Apr 27 2019 - 1 Samuel 16 – Samuel anoints David

Saul has become a wilful ruler who wants to have absolute power and do things his own way. His disobedience has resulted in him being rejected by God. Samuel seems to have found this hard to accept. Had not God chosen this man to be Israel's king? Had he not seemed head-and-shoulders above all rival candidates for kingship? Maybe, despite his unruly character, Samuel continued to see Saul as his protégé, the hope for the future unity and prosperity of Israel. So he is grieved that the Lord has rejected him.

Samuel is rebuked by the Lord for hanging on to hopes regarding Saul and is sent off to the little town of Bethlehem to anoint a new king from among the sons of Jesse.

I'm not sure what reputation Samuel had gained for himself in Israel but when he arrives in Bethlehem the elders of the town trembled and asked, "Do you come in peace?" Maybe they knew that Saul no longer enjoyed the Lord's favour and feared that Samuel had come to seek out a replacement among the families of the town. This, they feared, would stir up Saul's wrath and bring trouble on the town. But Samuel tells them that he has come to offer a sacrifice to the Lord. The townspeople are invited to consecrate themselves and join Samuel in offering the sacrifice.

The Lord had told Samuel that he should anoint one of Jesse's sons to succeed Saul. When Samuel saw Eliab, Jesse's eldest son, he immediately thought that this must be the one whom the Lord had chosen. But the Lord tells him that this is not the one for, "The LORD does not look at the things people look at. People look at the outward appearance, but the LORD looks at the heart" (1 Samuel 16:7). Each of Jesse's sons is paraded before Samuel, but none of these is the one chosen by the Lord. There is only one son left, David, the youngest and least significant son who has been left in the fields to look after his father's sheep. When he is sent for and arrives before Samuel the Lord says, "Rise and anoint him; this is the one" (16:12).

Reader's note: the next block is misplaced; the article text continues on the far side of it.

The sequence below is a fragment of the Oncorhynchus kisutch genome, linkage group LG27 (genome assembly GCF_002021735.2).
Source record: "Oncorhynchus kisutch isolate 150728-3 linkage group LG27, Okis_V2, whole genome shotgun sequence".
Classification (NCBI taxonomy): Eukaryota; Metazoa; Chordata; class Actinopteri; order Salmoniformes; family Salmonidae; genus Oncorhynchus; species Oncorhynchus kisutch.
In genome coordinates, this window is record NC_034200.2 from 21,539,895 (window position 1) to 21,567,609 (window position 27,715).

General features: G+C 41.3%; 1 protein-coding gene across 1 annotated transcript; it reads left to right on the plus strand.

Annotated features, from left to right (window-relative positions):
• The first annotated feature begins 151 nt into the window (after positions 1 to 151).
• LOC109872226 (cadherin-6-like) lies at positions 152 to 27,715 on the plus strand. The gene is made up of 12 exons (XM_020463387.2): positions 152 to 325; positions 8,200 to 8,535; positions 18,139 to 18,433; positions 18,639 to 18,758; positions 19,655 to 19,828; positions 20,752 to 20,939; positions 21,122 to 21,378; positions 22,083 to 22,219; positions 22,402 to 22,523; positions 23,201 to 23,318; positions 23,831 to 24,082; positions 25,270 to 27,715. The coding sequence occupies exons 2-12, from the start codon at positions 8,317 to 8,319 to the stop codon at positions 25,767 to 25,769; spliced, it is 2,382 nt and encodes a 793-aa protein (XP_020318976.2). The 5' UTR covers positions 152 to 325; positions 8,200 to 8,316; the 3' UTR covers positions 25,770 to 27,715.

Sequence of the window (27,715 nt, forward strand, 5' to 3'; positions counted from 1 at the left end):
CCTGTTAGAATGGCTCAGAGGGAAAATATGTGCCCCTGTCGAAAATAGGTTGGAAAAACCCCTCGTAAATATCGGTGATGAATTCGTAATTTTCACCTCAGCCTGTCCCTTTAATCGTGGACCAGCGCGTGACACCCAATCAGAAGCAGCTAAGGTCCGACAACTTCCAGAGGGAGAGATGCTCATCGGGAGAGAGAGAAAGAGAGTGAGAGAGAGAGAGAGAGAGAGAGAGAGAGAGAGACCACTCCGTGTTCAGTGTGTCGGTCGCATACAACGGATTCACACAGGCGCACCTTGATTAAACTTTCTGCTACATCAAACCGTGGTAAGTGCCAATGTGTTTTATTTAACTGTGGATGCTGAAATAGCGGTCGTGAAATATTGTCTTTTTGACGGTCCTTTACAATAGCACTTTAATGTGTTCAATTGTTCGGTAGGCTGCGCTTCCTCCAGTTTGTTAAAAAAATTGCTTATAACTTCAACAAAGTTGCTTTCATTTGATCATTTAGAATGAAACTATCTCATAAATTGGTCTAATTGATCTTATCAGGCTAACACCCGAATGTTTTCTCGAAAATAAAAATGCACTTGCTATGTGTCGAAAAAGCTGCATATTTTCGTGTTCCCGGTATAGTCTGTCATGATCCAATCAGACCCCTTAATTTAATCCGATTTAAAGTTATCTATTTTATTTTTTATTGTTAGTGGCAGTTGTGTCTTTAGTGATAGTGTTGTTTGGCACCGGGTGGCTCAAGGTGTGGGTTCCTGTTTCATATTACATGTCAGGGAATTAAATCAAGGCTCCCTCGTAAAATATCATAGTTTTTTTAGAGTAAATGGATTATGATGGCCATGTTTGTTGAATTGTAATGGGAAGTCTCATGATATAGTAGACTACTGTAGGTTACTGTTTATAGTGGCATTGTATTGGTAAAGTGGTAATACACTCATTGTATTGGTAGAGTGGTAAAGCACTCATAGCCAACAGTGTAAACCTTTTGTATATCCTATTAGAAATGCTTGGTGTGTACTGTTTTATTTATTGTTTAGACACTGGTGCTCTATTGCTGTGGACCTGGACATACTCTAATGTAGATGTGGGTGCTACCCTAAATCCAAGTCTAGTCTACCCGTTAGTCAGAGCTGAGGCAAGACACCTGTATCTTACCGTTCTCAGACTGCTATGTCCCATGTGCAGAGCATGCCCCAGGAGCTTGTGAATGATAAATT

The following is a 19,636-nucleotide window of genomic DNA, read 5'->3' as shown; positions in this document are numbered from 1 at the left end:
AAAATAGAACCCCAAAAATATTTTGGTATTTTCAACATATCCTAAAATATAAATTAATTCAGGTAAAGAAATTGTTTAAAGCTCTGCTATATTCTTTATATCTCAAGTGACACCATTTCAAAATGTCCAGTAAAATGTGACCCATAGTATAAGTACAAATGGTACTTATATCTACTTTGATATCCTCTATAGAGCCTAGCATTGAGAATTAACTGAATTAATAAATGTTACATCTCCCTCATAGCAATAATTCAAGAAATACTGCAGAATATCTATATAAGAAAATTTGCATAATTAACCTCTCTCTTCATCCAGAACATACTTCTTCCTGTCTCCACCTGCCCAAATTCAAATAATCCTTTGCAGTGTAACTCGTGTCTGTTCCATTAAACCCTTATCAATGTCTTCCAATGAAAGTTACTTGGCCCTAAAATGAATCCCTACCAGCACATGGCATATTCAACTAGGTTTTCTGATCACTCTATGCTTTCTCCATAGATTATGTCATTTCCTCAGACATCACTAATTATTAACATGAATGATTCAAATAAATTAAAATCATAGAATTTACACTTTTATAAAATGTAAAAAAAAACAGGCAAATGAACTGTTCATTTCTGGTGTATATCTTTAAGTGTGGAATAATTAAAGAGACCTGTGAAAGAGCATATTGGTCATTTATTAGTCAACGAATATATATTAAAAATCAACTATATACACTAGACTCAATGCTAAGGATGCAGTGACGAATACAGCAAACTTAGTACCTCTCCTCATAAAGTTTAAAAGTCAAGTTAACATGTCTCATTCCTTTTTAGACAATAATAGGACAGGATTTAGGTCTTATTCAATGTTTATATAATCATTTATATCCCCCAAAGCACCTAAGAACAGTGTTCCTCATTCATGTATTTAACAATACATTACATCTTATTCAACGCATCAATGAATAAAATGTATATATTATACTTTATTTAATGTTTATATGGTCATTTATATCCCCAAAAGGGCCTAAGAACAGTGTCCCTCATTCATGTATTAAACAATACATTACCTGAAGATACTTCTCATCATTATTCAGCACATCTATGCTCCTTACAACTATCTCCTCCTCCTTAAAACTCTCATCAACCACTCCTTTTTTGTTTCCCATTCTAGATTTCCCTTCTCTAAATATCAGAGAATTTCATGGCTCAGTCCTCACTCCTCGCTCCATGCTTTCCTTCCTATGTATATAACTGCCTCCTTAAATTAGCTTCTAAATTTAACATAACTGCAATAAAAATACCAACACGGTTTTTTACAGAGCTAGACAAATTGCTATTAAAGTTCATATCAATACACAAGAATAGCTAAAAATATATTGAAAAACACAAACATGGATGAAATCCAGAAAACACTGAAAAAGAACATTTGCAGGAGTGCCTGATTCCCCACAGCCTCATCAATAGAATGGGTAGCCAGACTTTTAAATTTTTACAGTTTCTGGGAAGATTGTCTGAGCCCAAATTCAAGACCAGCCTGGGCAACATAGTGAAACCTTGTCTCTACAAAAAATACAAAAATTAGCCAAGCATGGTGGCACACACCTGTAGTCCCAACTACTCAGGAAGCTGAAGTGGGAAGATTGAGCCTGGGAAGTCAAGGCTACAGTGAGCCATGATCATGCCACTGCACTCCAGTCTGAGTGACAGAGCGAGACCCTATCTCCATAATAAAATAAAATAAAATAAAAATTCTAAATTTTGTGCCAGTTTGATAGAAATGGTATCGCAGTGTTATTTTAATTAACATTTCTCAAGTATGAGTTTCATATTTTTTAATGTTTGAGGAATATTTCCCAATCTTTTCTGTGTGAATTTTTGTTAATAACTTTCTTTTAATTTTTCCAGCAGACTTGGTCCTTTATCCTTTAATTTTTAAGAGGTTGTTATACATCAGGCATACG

On that day the Spirit of the Lord came powerfully upon David. But the Spirit of the Lord had departed from Saul who, instead, was tormented by an evil spirit – he is a man with a troubled mind. Saul's servants suggest that music may pacify him. David was already well known for his ability to play the lyre; one of the courtiers not only spoke of his musical ability but also described him as "a brave man and a warrior. He speaks well and is a fine-looking man. And the Lord is with him" (v.18). So David was summoned to play for Saul and was honoured with the title of Saul's armour-bearer. He has gained a place in the courts of the king.

God still looks upon the heart; he looks for a people who will reflect his own heart, who will be like his own beloved Son. What does the Lord see when he looks into your heart?

Lord, we are all too painfully aware of the many ways in which are hearts are prone to wander away from you and to be filled with thoughts that would make us ashamed if others knew of them. You know our hearts. You know that we love you and want to honour and serve you. Cleanse the thoughts of our hearts by the power of your Holy Spirit within us, that we may perfectly love you, and worthily magnify your holy Name.

Create in me a pure heart, O God,
   and renew a steadfast spirit within me.
Do not cast me from your presence
   or take your Holy Spirit from me.
Fill me with the joy of your salvation
   and grant me a willing spirit, to sustain me.

Peter Misselbrook